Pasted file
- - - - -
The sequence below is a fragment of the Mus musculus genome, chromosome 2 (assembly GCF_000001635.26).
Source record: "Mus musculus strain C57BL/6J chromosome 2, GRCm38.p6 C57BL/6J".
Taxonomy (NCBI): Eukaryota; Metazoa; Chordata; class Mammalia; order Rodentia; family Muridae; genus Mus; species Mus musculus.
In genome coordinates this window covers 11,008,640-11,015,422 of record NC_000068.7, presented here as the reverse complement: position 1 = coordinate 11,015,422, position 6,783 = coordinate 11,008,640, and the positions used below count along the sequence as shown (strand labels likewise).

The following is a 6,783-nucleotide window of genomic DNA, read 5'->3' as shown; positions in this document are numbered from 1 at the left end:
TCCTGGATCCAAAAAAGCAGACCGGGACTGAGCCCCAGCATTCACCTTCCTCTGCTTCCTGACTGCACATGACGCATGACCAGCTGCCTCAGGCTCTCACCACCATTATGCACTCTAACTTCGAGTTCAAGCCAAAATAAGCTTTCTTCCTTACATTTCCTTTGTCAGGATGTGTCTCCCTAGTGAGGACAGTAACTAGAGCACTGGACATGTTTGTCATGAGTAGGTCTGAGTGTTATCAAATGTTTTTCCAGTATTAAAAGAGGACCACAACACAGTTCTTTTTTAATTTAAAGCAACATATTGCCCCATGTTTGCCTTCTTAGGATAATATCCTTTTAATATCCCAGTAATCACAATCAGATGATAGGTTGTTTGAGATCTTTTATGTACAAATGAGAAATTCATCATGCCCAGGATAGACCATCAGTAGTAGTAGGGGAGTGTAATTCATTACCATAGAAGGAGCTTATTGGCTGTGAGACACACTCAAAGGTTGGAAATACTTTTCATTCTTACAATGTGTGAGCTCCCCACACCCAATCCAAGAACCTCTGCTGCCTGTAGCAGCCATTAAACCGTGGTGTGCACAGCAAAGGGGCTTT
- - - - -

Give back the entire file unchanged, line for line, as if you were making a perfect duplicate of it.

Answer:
The sequence below is a fragment of the Mus musculus genome, chromosome 2 (assembly GCF_000001635.26).
Source record: "Mus musculus strain C57BL/6J chromosome 2, GRCm38.p6 C57BL/6J".
Taxonomy (NCBI): Eukaryota; Metazoa; Chordata; class Mammalia; order Rodentia; family Muridae; genus Mus; species Mus musculus.
In genome coordinates this window covers 11,008,640-11,015,422 of record NC_000068.7, presented here as the reverse complement: position 1 = coordinate 11,015,422, position 6,783 = coordinate 11,008,640, and the positions used below count along the sequence as shown (strand labels likewise).

The following is a 6,783-nucleotide window of genomic DNA, read 5'->3' as shown; positions in this document are numbered from 1 at the left end:
TCCTGGATCCAAAAAAGCAGACCGGGACTGAGCCCCAGCATTCACCTTCCTCTGCTTCCTGACTGCACATGACGCATGACCAGCTGCCTCAGGCTCTCACCACCATTATGCACTCTAACTTCGAGTTCAAGCCAAAATAAGCTTTCTTCCTTACATTTCCTTTGTCAGGATGTGTCTCCCTAGTGAGGACAGTAACTAGAGCACTGGACATGTTTGTCATGAGTAGGTCTGAGTGTTATCAAATGTTTTTCCAGTATTAAAAGAGGACCACAACACAGTTCTTTTTTAATTTAAAGCAACATATTGCCCCATGTTTGCCTTCTTAGGATAATATCCTTTTAATATCCCAGTAATCACAATCAGATGATAGGTTGTTTGAGATCTTTTATGTACAAATGAGAAATTCATCATGCCCAGGATAGACCATCAGTAGTAGTAGGGGAGTGTAATTCATTACCATAGAAGGAGCTTATTGGCTGTGAGACACACTCAAAGGTTGGAAATACTTTTCATTCTTACAATGTGTGAGCTCCCCACACCCAATCCAAGAACCTCTGCTGCCTGTAGCAGCCATTAAACCGTGGTGTGCACAGCAAAGGGGCTTT